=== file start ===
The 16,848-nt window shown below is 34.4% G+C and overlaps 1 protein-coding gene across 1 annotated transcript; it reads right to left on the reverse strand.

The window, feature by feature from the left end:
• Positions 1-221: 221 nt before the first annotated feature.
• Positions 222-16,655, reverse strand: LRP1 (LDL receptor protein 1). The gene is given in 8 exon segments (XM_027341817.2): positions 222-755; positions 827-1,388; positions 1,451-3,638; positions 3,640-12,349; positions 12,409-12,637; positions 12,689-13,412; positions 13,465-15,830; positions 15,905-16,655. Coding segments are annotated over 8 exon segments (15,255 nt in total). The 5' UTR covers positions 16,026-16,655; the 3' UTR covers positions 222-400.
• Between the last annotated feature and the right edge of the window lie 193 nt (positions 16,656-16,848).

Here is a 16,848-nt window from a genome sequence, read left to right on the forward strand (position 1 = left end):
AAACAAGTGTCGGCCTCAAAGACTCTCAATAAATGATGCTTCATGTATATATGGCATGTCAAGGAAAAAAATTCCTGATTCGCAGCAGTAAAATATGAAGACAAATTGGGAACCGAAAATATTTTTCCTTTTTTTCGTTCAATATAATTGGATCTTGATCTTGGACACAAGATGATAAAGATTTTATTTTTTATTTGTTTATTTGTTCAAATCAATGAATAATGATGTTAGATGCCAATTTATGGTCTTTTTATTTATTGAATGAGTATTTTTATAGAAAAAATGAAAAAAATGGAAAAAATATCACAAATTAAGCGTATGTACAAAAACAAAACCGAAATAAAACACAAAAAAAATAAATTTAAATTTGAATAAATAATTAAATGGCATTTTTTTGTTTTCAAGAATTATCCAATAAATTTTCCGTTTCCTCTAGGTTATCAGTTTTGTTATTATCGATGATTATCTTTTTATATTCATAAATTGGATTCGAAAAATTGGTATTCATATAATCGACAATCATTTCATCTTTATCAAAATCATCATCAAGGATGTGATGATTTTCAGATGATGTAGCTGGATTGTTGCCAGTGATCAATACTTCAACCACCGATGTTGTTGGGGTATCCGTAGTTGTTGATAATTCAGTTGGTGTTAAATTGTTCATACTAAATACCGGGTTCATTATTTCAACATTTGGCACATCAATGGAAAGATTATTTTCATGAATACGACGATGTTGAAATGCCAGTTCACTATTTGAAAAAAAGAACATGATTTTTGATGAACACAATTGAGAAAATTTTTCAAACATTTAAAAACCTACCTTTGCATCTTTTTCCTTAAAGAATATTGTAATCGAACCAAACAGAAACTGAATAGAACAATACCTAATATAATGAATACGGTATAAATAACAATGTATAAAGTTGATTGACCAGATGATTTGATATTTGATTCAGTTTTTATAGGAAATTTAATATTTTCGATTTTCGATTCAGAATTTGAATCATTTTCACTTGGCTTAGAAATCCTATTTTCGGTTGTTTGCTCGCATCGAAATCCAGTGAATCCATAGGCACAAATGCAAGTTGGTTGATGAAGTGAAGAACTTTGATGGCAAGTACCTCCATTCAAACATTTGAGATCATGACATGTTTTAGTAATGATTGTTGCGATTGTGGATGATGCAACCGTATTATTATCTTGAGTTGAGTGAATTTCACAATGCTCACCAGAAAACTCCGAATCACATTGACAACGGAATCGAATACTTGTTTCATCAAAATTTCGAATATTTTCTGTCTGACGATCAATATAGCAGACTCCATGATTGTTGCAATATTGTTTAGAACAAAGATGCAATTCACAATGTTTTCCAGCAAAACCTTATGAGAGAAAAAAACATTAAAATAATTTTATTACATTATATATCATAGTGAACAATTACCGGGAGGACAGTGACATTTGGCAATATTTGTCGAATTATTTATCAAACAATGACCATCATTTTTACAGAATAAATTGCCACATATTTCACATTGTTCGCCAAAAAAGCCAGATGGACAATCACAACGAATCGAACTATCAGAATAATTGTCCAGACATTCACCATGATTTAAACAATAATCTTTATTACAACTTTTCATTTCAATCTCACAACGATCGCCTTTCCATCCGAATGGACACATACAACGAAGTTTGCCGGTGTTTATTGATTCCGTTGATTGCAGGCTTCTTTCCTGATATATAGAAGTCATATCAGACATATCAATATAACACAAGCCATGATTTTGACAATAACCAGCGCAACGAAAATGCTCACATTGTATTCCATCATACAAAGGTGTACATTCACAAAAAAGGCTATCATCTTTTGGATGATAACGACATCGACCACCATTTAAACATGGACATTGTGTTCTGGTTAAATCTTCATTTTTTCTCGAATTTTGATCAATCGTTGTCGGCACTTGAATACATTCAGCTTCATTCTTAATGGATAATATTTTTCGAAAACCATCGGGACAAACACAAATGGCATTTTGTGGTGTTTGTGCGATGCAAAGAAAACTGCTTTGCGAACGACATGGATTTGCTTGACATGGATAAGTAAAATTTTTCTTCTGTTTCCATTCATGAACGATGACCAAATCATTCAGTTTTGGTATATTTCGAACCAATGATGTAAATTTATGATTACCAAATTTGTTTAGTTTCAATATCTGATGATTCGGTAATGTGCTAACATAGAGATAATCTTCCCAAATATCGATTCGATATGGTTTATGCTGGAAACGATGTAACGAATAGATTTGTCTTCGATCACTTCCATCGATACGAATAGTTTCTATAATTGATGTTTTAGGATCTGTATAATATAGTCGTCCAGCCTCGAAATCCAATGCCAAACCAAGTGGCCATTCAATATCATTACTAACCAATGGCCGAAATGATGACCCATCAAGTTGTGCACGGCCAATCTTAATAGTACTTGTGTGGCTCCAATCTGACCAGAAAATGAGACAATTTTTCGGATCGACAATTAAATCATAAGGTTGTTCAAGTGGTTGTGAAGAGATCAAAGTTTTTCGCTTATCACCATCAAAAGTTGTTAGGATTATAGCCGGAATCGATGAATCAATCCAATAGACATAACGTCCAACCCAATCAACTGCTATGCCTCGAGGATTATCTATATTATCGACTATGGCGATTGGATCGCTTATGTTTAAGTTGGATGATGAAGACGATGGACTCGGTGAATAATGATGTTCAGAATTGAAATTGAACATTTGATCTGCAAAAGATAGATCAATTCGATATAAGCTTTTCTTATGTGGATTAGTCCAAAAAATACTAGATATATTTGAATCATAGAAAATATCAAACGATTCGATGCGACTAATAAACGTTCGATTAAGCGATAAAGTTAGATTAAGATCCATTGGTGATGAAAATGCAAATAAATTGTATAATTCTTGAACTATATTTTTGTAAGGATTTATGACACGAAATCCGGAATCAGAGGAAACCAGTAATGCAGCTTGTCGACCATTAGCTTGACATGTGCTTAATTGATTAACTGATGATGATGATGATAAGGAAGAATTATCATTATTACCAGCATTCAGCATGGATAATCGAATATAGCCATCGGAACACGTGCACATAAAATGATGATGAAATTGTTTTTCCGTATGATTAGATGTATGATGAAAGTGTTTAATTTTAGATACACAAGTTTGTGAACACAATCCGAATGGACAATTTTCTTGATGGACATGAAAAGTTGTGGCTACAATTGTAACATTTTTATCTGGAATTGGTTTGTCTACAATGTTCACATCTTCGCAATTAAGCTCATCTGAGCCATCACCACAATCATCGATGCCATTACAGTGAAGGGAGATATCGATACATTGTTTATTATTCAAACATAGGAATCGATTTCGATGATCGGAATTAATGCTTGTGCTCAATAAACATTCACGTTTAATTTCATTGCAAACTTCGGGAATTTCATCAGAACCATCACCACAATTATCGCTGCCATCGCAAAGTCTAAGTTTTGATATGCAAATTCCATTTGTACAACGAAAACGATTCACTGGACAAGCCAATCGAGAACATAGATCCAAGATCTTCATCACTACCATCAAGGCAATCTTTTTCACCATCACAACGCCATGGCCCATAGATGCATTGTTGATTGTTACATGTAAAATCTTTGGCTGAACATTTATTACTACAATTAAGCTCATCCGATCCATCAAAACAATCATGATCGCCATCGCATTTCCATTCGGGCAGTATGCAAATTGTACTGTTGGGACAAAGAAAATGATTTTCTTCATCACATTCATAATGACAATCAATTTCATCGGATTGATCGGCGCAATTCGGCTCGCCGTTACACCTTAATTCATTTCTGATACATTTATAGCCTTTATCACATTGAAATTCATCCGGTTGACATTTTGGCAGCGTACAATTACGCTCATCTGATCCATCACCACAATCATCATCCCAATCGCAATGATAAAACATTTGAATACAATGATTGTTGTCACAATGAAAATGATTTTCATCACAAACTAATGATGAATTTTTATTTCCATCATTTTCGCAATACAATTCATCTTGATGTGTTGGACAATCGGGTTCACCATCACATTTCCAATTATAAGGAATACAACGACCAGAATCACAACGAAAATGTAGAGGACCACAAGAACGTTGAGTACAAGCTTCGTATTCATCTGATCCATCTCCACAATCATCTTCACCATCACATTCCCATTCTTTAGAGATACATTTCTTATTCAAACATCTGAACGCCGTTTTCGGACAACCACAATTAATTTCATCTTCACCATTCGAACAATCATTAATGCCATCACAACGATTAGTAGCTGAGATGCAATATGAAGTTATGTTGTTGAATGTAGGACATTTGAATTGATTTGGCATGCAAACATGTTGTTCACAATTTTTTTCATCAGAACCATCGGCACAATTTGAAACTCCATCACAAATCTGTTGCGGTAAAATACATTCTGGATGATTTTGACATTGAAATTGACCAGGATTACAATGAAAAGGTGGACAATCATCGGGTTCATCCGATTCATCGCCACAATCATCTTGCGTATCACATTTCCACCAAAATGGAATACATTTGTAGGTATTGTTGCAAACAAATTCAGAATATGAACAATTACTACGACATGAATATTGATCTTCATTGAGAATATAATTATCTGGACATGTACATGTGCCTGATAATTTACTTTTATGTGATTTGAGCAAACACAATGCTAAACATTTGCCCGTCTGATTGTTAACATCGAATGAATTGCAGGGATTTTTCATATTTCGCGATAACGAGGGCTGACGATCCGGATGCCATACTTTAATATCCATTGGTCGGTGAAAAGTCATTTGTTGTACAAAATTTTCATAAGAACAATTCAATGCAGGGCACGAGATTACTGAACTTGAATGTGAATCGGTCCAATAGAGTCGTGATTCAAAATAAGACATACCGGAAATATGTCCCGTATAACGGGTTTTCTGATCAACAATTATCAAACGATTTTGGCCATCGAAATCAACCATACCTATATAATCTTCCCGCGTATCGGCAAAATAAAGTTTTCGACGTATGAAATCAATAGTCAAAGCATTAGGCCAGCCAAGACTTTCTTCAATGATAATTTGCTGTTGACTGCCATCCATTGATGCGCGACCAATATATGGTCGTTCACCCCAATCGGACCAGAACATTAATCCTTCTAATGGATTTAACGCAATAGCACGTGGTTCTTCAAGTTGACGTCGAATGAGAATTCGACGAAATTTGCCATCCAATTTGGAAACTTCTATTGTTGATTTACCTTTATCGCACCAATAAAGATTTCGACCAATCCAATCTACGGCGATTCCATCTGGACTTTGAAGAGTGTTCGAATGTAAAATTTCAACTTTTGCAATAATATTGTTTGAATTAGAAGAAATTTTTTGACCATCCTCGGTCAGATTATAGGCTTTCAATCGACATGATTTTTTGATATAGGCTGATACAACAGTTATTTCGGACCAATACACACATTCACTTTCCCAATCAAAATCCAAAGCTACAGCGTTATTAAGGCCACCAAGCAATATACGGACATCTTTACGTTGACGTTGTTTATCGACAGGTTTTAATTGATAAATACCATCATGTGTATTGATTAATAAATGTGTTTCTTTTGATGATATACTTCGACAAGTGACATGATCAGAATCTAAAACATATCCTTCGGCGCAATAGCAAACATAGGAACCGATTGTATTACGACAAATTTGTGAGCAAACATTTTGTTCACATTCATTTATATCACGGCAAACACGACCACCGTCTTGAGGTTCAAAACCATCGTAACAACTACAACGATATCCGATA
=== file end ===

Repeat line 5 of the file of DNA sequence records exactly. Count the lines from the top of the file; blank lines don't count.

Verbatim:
• Between the last annotated feature and the right edge of the window lie 193 nt (positions 16,656-16,848).